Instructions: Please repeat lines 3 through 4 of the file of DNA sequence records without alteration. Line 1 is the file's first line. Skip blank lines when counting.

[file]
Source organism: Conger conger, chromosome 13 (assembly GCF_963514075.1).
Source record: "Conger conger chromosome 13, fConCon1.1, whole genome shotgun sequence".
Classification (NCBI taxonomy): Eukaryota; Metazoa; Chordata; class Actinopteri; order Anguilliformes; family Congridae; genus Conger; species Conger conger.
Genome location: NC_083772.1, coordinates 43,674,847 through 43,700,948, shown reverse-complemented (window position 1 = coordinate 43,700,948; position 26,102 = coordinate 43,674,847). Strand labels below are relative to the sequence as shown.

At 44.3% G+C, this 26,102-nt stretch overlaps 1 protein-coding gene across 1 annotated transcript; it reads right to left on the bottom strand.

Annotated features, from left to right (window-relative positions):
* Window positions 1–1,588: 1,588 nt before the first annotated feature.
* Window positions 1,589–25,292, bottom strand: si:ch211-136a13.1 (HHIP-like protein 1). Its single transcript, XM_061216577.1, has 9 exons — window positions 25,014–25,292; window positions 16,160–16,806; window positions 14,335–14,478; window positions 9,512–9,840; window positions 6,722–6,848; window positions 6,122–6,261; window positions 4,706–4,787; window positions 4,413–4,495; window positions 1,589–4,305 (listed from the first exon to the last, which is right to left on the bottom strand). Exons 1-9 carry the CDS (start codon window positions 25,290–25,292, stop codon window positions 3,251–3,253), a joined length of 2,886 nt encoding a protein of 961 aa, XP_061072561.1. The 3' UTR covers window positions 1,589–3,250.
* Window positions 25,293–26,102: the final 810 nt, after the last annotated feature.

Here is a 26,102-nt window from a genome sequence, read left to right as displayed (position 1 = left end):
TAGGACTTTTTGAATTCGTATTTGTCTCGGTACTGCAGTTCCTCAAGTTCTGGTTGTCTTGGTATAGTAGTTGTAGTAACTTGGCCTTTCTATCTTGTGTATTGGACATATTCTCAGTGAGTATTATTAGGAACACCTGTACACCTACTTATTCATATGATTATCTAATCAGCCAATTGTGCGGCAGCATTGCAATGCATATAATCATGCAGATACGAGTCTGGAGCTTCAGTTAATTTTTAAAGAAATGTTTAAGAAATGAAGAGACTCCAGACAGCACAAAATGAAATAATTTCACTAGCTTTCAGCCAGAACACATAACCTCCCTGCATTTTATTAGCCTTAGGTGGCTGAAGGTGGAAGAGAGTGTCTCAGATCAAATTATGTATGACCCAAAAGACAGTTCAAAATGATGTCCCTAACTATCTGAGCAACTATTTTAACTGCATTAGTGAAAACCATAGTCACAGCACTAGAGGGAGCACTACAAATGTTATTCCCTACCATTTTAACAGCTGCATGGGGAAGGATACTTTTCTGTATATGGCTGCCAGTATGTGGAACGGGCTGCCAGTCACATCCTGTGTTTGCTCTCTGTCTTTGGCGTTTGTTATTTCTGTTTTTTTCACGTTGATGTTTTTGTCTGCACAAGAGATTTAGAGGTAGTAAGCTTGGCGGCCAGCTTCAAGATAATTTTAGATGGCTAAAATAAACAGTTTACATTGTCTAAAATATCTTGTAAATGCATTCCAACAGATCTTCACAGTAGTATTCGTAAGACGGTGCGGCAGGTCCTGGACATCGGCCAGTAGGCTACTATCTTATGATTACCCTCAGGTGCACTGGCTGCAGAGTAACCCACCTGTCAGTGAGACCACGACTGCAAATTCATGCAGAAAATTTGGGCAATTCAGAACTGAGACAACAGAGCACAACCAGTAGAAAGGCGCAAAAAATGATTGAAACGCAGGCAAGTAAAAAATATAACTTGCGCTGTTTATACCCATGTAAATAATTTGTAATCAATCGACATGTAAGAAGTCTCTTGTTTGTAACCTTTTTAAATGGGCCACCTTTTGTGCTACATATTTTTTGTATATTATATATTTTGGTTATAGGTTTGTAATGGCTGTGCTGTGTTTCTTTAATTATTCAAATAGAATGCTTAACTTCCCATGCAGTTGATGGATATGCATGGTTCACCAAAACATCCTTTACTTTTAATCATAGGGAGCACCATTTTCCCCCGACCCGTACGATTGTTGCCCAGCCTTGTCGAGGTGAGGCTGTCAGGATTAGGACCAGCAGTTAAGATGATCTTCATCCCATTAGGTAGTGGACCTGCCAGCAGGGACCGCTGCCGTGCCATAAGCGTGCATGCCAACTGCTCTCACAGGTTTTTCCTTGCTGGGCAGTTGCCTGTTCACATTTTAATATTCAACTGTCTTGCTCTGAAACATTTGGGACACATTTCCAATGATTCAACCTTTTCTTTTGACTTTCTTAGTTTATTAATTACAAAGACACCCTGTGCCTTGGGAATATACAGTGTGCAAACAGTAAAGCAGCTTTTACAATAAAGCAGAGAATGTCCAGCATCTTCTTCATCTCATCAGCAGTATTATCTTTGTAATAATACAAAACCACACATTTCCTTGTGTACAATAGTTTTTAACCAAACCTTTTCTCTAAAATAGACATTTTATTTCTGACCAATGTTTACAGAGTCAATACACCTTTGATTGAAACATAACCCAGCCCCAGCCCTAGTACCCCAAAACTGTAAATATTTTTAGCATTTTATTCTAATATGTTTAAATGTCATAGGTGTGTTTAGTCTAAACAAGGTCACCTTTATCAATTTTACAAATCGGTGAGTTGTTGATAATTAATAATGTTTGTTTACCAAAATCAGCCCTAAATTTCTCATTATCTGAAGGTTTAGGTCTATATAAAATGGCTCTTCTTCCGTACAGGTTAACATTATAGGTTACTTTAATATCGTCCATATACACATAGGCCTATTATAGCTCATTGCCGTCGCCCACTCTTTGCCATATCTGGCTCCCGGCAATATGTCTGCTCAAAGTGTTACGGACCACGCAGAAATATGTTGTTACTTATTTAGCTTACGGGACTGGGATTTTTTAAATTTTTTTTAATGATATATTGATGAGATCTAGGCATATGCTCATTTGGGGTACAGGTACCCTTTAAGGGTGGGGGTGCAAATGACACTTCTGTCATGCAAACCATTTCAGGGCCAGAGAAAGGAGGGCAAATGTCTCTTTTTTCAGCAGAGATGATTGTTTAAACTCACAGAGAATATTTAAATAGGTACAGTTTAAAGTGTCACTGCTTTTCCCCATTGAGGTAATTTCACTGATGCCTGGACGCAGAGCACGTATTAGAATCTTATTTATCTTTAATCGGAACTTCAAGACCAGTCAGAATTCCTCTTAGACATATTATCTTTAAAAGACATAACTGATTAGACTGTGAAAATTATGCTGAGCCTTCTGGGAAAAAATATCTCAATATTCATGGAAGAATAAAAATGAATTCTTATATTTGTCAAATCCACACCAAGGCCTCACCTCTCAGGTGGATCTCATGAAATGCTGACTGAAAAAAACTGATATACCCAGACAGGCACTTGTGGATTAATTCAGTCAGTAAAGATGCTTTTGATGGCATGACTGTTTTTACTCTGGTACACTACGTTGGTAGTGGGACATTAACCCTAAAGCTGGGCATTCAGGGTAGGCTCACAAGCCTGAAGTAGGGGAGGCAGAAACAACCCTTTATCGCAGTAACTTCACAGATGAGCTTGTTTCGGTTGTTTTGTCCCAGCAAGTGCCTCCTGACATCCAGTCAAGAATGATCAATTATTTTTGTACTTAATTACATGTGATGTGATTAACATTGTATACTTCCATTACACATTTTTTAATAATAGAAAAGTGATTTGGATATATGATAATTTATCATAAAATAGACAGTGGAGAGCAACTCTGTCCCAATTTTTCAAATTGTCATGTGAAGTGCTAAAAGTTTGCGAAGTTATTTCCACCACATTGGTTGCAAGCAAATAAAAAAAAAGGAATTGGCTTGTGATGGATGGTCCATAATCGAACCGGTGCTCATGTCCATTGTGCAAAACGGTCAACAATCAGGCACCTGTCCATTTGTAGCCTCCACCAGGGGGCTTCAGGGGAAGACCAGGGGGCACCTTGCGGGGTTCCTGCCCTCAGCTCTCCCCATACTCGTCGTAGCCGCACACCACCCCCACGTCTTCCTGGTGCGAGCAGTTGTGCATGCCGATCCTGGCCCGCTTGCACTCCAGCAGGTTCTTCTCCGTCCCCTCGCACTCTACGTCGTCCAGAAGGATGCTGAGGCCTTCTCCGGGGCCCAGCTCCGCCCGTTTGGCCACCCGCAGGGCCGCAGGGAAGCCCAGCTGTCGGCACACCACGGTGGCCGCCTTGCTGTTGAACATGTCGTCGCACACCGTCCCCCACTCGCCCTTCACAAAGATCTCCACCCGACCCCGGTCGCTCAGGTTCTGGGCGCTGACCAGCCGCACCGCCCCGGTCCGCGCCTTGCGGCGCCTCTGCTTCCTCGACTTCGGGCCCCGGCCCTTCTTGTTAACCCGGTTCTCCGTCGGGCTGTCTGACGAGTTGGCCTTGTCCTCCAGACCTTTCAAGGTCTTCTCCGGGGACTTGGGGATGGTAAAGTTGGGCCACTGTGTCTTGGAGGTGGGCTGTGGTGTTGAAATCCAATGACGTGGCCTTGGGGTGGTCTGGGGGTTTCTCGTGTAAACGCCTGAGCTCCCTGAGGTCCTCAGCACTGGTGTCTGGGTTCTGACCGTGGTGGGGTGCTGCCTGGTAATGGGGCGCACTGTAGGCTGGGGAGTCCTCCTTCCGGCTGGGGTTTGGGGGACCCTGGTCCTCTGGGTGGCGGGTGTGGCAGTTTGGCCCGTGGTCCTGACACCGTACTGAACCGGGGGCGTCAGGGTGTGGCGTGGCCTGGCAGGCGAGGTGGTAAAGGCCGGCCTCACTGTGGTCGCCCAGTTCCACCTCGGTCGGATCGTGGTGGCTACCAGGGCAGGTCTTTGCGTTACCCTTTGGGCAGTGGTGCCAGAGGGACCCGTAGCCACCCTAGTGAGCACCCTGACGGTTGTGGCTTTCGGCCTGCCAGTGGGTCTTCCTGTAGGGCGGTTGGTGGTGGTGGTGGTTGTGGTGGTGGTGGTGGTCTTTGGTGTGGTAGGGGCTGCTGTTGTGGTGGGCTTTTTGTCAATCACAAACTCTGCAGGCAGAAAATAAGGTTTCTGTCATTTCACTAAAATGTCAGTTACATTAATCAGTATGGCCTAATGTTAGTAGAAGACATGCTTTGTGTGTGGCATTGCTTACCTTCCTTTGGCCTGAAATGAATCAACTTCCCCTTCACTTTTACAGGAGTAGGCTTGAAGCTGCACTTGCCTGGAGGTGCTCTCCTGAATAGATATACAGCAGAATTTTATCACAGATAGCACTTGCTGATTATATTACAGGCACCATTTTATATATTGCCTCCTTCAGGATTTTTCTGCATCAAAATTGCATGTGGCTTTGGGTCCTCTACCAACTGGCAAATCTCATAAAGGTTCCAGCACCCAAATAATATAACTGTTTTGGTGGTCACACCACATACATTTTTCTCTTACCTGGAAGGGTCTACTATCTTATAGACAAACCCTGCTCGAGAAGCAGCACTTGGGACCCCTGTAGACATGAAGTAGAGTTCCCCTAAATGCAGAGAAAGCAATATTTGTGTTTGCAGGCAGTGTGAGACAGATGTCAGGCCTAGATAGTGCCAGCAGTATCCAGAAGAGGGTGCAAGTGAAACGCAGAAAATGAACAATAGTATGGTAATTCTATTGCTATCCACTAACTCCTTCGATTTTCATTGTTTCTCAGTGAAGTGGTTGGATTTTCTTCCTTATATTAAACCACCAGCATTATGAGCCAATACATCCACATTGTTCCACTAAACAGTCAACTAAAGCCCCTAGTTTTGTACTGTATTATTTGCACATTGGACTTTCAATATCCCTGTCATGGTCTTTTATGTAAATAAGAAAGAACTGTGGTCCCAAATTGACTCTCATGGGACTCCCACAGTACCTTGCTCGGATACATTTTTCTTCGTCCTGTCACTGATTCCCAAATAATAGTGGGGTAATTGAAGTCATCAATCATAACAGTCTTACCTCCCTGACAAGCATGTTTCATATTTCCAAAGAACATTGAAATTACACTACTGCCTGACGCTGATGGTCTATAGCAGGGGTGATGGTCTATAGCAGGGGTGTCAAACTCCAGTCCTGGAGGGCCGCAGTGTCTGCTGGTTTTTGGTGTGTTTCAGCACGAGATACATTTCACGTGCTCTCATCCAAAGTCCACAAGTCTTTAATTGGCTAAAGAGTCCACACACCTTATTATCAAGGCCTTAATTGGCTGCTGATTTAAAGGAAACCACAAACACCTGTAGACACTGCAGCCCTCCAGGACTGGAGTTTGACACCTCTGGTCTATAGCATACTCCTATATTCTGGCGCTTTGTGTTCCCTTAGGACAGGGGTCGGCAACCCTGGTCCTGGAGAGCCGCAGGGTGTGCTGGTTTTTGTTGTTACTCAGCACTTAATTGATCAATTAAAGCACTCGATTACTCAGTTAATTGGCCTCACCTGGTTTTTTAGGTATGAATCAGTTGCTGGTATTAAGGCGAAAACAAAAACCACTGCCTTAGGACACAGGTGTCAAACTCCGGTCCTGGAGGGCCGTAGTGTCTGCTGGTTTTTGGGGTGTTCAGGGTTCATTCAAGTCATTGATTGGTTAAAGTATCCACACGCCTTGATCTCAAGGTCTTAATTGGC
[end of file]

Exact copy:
Classification (NCBI taxonomy): Eukaryota; Metazoa; Chordata; class Actinopteri; order Anguilliformes; family Congridae; genus Conger; species Conger conger.
Genome location: NC_083772.1, coordinates 43,674,847 through 43,700,948, shown reverse-complemented (window position 1 = coordinate 43,700,948; position 26,102 = coordinate 43,674,847). Strand labels below are relative to the sequence as shown.